A very sensitive electroscope able to discriminate the sign of an electric charge is a device very useful in electrostatics for a quickly demonstration of electric charges and the sign of the charges (i.e. it is easily demonstrated the opposite signs of the induced charges on dissectible conductors and so on). The very high input impedance of a CMOS semiconductors and their sensitivity to the electric field may be used to this purpose. A simple solution uses one of the gates of a quadrupole dual input MC14081 AND gate as shown in Fig. 6. Only one of the gates is employed: the light emitting diode (LED) is lighted when a positive charged body is brought near S and the LED switches off when a positive charged body is removed. The LED switches on when a negative charged body is removed away and switch off when a negative charged body is brought near S (a banana plug) in Fig. 6 showing the simple schematics.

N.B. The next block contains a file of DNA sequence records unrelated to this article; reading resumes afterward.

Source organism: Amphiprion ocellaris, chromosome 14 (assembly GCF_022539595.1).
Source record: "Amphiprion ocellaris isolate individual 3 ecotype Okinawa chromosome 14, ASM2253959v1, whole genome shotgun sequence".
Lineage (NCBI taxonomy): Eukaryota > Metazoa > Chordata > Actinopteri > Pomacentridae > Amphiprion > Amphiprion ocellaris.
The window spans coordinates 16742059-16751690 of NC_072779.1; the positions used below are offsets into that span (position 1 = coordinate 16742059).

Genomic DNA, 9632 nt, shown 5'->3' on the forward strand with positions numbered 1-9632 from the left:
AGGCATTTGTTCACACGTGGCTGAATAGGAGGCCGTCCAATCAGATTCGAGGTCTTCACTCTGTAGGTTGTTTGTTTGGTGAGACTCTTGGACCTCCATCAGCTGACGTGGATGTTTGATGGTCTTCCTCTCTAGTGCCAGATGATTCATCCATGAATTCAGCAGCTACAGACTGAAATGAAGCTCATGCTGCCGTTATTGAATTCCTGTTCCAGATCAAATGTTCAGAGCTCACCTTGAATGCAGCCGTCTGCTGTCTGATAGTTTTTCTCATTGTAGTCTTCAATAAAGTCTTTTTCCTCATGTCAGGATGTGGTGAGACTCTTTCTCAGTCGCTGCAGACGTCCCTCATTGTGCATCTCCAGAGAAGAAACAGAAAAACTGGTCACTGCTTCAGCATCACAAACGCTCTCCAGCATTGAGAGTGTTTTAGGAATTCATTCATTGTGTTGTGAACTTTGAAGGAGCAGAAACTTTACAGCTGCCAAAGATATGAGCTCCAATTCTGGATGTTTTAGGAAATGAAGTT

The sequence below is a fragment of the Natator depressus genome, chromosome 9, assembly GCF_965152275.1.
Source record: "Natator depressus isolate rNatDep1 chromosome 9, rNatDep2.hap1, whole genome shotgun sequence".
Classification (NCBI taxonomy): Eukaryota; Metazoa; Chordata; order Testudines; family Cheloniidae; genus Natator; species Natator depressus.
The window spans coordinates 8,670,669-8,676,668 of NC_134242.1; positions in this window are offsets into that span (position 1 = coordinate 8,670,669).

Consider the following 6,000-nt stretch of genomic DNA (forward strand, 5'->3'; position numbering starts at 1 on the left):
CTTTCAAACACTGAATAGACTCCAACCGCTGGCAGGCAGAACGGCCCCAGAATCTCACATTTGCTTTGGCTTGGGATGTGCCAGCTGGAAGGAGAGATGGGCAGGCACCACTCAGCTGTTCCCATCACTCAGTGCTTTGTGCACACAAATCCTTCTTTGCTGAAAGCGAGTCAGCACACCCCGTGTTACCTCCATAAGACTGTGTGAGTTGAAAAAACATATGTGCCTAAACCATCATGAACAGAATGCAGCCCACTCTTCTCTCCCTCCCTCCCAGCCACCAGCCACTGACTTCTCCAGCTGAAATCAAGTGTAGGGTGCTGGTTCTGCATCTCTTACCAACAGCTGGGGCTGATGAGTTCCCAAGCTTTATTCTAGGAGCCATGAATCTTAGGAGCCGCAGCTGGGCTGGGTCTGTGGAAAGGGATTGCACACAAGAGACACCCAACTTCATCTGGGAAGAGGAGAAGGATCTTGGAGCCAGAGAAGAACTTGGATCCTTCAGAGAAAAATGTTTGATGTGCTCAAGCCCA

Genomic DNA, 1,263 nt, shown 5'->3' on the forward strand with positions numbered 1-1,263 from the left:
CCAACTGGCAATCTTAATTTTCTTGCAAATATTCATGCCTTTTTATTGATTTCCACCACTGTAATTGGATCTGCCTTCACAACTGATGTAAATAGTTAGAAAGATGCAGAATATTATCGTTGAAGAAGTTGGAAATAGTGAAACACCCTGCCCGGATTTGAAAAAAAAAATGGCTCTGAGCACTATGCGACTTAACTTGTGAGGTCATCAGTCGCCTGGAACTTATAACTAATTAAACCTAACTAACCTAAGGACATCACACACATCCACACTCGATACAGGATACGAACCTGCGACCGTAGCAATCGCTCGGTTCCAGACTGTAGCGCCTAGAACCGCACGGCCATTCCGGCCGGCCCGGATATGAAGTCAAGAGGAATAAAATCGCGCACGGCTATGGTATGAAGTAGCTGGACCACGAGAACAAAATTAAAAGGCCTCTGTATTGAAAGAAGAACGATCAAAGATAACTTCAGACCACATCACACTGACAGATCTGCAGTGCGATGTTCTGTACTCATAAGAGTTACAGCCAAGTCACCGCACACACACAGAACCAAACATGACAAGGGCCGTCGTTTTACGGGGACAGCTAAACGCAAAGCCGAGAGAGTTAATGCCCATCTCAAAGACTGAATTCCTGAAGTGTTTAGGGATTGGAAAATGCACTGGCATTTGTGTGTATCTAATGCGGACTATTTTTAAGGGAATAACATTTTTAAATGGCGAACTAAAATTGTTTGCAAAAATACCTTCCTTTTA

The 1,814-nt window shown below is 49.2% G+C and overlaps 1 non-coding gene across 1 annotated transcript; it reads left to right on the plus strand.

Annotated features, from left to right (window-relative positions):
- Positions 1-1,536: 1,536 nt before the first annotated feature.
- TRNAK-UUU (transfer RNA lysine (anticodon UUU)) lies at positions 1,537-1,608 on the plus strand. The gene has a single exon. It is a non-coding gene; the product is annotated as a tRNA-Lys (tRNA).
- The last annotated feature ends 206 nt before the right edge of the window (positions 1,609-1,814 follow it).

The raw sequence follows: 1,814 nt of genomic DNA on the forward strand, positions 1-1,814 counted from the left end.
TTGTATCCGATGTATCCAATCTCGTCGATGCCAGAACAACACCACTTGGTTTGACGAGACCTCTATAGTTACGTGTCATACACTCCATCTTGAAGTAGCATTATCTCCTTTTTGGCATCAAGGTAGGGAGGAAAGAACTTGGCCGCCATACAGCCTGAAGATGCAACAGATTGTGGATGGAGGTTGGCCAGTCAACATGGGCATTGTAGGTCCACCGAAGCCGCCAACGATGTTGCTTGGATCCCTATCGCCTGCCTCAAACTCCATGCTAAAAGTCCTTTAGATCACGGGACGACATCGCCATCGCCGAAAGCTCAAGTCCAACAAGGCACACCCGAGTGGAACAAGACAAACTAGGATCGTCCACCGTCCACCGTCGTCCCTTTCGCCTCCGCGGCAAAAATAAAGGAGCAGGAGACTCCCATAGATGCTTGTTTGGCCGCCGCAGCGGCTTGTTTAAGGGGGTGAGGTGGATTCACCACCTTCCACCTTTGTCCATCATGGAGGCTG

Figure 7 shows a possible practical solution. The sensitivity of this device is depending on the electric insulation of the electronic board where circuitry is assembled. An external assembling on a Plexiglas sheet (as suggested in Fig. 7) allows one to dry this device with a hair dryer before the use.
Recently, Author has found that some "electronic phase detectors" for non contact a. c. test, acts as the device here described. One of these devices in shown in Fig. 8. All happens as in the electronic electroscope above described LED's lighting happens with the same feature.